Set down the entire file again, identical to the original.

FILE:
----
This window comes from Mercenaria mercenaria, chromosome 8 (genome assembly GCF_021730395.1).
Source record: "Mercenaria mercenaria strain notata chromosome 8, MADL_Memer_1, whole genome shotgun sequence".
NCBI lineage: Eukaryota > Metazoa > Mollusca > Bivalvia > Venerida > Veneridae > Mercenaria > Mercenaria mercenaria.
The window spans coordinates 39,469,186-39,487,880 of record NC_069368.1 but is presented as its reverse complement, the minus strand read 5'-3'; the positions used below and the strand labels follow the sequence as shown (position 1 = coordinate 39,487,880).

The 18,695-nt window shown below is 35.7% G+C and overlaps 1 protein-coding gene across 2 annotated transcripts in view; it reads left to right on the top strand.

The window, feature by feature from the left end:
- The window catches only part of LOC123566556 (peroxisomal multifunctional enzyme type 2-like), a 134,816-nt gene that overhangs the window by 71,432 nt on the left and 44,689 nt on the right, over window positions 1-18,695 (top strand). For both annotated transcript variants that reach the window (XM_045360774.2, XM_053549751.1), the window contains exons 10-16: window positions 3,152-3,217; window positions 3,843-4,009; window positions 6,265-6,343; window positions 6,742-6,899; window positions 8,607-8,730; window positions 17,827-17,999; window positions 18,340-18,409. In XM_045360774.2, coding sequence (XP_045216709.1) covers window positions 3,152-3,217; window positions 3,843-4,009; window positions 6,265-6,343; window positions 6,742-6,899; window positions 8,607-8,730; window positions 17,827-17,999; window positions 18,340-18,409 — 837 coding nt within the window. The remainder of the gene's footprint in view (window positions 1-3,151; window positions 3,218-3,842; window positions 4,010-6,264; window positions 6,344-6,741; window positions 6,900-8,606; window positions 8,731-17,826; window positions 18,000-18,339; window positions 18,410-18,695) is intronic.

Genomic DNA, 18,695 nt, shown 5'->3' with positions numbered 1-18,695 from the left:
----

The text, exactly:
This window comes from Mercenaria mercenaria, chromosome 8 (genome assembly GCF_021730395.1).
Source record: "Mercenaria mercenaria strain notata chromosome 8, MADL_Memer_1, whole genome shotgun sequence".
NCBI lineage: Eukaryota > Metazoa > Mollusca > Bivalvia > Venerida > Veneridae > Mercenaria > Mercenaria mercenaria.
The window spans coordinates 39,469,186-39,487,880 of record NC_069368.1 but is presented as its reverse complement, the minus strand read 5'-3'; the positions used below and the strand labels follow the sequence as shown (position 1 = coordinate 39,487,880).

The 18,695-nt window shown below is 35.7% G+C and overlaps 1 protein-coding gene across 2 annotated transcripts in view; it reads left to right on the top strand.

The window, feature by feature from the left end:
- The window catches only part of LOC123566556 (peroxisomal multifunctional enzyme type 2-like), a 134,816-nt gene that overhangs the window by 71,432 nt on the left and 44,689 nt on the right, over window positions 1-18,695 (top strand). For both annotated transcript variants that reach the window (XM_045360774.2, XM_053549751.1), the window contains exons 10-16: window positions 3,152-3,217; window positions 3,843-4,009; window positions 6,265-6,343; window positions 6,742-6,899; window positions 8,607-8,730; window positions 17,827-17,999; window positions 18,340-18,409. In XM_045360774.2, coding sequence (XP_045216709.1) covers window positions 3,152-3,217; window positions 3,843-4,009; window positions 6,265-6,343; window positions 6,742-6,899; window positions 8,607-8,730; window positions 17,827-17,999; window positions 18,340-18,409 — 837 coding nt within the window. The remainder of the gene's footprint in view (window positions 1-3,151; window positions 3,218-3,842; window positions 4,010-6,264; window positions 6,344-6,741; window positions 6,900-8,606; window positions 8,731-17,826; window positions 18,000-18,339; window positions 18,410-18,695) is intronic.

Genomic DNA, 18,695 nt, shown 5'->3' with positions numbered 1-18,695 from the left: